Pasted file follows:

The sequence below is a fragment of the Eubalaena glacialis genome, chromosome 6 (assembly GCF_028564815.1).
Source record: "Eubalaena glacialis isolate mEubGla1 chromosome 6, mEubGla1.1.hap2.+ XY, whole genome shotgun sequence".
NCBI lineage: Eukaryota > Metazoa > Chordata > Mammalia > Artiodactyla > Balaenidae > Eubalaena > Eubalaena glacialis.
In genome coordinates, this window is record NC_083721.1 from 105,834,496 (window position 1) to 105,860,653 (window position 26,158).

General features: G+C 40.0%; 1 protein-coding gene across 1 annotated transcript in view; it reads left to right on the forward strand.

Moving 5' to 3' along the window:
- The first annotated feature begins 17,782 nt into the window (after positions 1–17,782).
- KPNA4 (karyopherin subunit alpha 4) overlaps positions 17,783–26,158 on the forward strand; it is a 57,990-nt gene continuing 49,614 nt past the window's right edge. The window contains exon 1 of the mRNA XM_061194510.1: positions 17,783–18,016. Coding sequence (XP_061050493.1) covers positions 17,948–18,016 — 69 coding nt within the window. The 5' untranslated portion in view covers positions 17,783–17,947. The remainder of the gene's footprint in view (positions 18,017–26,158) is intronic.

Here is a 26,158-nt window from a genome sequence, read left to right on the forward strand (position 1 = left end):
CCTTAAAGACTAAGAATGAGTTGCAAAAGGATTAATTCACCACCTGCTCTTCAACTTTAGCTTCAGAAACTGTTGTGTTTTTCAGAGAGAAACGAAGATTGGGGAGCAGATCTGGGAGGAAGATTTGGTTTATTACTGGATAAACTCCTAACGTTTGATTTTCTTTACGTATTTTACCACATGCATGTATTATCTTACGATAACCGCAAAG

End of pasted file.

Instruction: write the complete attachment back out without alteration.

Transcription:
The sequence below is a fragment of the Eubalaena glacialis genome, chromosome 6 (assembly GCF_028564815.1).
Source record: "Eubalaena glacialis isolate mEubGla1 chromosome 6, mEubGla1.1.hap2.+ XY, whole genome shotgun sequence".
NCBI lineage: Eukaryota > Metazoa > Chordata > Mammalia > Artiodactyla > Balaenidae > Eubalaena > Eubalaena glacialis.
In genome coordinates, this window is record NC_083721.1 from 105,834,496 (window position 1) to 105,860,653 (window position 26,158).

General features: G+C 40.0%; 1 protein-coding gene across 1 annotated transcript in view; it reads left to right on the forward strand.

Moving 5' to 3' along the window:
- The first annotated feature begins 17,782 nt into the window (after positions 1–17,782).
- KPNA4 (karyopherin subunit alpha 4) overlaps positions 17,783–26,158 on the forward strand; it is a 57,990-nt gene continuing 49,614 nt past the window's right edge. The window contains exon 1 of the mRNA XM_061194510.1: positions 17,783–18,016. Coding sequence (XP_061050493.1) covers positions 17,948–18,016 — 69 coding nt within the window. The 5' untranslated portion in view covers positions 17,783–17,947. The remainder of the gene's footprint in view (positions 18,017–26,158) is intronic.

Here is a 26,158-nt window from a genome sequence, read left to right on the forward strand (position 1 = left end):
CCTTAAAGACTAAGAATGAGTTGCAAAAGGATTAATTCACCACCTGCTCTTCAACTTTAGCTTCAGAAACTGTTGTGTTTTTCAGAGAGAAACGAAGATTGGGGAGCAGATCTGGGAGGAAGATTTGGTTTATTACTGGATAAACTCCTAACGTTTGATTTTCTTTACGTATTTTACCACATGCATGTATTATCTTACGATAACCGCAAAG